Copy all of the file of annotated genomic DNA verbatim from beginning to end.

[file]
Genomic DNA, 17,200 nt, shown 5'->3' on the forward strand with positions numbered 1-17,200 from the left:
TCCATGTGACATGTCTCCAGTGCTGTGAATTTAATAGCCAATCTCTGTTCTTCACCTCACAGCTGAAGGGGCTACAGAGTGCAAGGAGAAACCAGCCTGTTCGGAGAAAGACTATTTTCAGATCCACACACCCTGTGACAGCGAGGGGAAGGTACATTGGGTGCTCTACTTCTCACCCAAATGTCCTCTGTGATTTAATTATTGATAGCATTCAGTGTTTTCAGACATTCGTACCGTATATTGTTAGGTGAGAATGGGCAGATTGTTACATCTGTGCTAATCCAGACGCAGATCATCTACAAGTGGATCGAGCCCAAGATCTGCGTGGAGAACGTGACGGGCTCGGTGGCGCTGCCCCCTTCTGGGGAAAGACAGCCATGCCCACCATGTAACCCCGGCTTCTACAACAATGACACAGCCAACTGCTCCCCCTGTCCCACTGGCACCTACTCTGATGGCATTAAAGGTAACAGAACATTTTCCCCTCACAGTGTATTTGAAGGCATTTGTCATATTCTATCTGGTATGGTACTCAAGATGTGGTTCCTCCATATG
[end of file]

Genomic DNA, 17,200 nt, shown 5'->3' on the forward strand with positions numbered 1-17,200 from the left:
TCCATGTGACATGTCTCCAGTGCTGTGAATTTAATAGCCAATCTCTGTTCTTCACCTCACAGCTGAAGGGGCTACAGAGTGCAAGGAGAAACCAGCCTGTTCGGAGAAAGACTATTTTCAGATCCACACACCCTGTGACAGCGAGGGGAAGGTACATTGGGTGCTCTACTTCTCACCCAAATGTCCTCTGTGATTTAATTATTGATAGCATTCAGTGTTTTCAGACATTCGTACCGTATATTGTTAGGTGAGAATGGGCAGATTGTTACATCTGTGCTAATCCAGACGCAGATCATCTACAAGTGGATCGAGCCCAAGATCTGCGTGGAGAACGTGACGGGCTCGGTGGCGCTGCCCCCTTCTGGGGAAAGACAGCCATGCCCACCATGTAACCCCGGCTTCTACAACAATGACACAGCCAACTGCTCCCCCTGTCCCACTGGCACCTACTCTGATGGCATTAAAGGTAACAGAACATTTTCCCCTCACAGTGTATTTGAAGGCATTTGTCATATTCTATCTGGTATGGTACTCAAGATGTGGTTCCTCCATATG